And He took with Him Peter and the two sons of Zebedee, and He began to be sorrowful and deeply distressed.  Then He said to them, "My soul is exceedingly sorrowful, even to death.  Stay here and watch with me."  (Matthew 26:37-38)

The depth of Jesus' sorrow exceeded that of any man, either before or since these final moments of His human freedom:

Is it nothing to you, all you who pass by?  Behold and see if there is any sorrow like my sorrow, which has been brought on me, which the LORD has inflicted in the day of His fierce anger.  From above He has sent fire into my bones, and it overpowered them; He has spread a net for my feet and turned me back; He has made me desolate and faint all the day.  (Lamentations 1:12-13)

Note the words, "All the day."  Jesus, on this last day of His human life, would be afflicted with a permanent desolation and faintness.  We cannot comprehend the level of incomparable sorrow and distress that Jesus descended into upon His arrival at Gethsemane.  Our modern ideas of depression don’t even come near it.  The words "even to death" in Matthew 26:38 strongly suggest that if He would have sunk any lower He would have died right there and then.  But He was determined to stay alive because He knew that the time prearranged and set for His death had not yet come and that, in order to fulfill all things, He had to carry the sins of the world for several hours more.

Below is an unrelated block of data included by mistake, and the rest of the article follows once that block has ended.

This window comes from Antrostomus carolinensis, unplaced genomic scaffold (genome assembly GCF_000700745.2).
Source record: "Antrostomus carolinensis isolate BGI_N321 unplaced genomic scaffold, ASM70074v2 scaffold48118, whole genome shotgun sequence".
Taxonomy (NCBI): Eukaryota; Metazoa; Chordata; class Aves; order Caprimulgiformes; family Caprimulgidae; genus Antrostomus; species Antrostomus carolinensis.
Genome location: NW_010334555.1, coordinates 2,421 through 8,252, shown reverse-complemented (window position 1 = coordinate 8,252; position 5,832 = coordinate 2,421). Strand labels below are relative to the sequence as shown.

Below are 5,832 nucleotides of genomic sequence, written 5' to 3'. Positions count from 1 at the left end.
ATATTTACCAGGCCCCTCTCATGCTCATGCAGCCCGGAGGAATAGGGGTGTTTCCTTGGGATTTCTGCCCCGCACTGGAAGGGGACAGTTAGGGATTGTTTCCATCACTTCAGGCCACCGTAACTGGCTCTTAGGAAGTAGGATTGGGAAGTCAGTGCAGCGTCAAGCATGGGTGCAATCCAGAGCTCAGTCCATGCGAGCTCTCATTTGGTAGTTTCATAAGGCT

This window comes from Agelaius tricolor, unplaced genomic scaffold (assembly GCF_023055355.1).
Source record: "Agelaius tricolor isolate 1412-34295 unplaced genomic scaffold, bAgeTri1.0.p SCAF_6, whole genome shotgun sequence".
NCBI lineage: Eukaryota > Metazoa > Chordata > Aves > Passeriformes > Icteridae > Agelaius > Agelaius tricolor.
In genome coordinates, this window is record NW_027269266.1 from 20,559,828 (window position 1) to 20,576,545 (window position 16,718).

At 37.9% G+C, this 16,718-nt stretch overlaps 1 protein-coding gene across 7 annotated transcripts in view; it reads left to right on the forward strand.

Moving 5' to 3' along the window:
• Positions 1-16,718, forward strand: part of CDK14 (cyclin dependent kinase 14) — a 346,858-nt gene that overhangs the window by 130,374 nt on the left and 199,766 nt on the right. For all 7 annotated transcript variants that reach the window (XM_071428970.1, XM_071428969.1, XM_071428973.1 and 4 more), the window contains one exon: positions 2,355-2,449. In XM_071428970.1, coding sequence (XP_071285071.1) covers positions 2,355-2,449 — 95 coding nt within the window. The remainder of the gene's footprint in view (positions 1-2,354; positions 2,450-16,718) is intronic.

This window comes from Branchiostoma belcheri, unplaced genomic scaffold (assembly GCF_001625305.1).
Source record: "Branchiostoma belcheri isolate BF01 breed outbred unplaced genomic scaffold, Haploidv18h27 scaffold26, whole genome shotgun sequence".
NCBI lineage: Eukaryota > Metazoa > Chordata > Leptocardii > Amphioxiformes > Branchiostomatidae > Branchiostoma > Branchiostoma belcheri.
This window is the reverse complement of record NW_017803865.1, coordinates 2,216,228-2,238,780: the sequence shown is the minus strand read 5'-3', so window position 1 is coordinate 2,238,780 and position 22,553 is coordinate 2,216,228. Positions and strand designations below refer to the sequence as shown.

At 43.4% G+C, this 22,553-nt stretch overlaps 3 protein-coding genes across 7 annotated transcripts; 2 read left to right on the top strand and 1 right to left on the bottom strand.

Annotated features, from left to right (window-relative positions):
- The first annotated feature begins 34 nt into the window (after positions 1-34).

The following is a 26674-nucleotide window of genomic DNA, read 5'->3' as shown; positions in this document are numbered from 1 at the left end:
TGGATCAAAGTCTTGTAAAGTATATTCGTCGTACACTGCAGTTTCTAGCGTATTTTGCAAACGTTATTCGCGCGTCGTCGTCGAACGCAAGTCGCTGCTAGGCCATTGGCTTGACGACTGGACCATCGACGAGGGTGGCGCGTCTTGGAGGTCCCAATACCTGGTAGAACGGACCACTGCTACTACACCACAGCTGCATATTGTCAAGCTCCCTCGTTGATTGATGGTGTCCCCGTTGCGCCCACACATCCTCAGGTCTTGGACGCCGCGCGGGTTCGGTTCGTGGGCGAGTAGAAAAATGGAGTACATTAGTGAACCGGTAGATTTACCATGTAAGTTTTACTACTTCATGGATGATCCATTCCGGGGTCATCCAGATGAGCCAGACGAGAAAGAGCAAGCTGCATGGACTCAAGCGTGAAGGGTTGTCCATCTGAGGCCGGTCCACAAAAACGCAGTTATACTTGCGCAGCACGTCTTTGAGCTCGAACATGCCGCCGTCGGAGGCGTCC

We tend to equate agony with great bodily pain but, even though no one had physically laid a finger on Jesus at this point, His time of great agony had begun:

And being in agony, He prayed more earnestly.  Then His sweat became like great drops of blood falling down to the ground.  (Luke 22:44)

But why did our Saviour suddenly become so very sorrowful?  What was in His mind that brought such agonizing sorrow upon Him?  Was it because of the despising and the rejection by every era throughout the whole world?  Or because His best friends were either betraying Him or would soon be leaving Him?  Was it because He feared the fast approaching hours of physical torture?  Or because He dreaded the blackness of death itself?  Some of these things may have been factors, but the evidence renders it more likely that the major reasons were these:

On this fourth point, Isaiah 53:8 (quoted above) prophesied that Jesus would be "cut off from the land of the living."  Yes, He was to be cut off from His human brothers and sisters who were imperfect, who enjoyed a temporary, physical life, but whose sins had caused His suffering and death.  But, more importantly and more painfully for Him, He was to be cut off from communication with His perfect, loving and eternally living Father:

And about the ninth hour Jesus cried out with a loud voice, saying, "Eli, Eli, lama sabachthani?" that is, "My God, my God, why have you forsaken me?"  (Matthew 27:46)

The word "forsaken" comes from the Greek verb egkataleipo, the meaning of which indicates that Jesus, in the delirium that preceded His death, was crying out to His Father, "Why have you deserted me?  Why have you left me behind in this place?"

Did Jesus know why?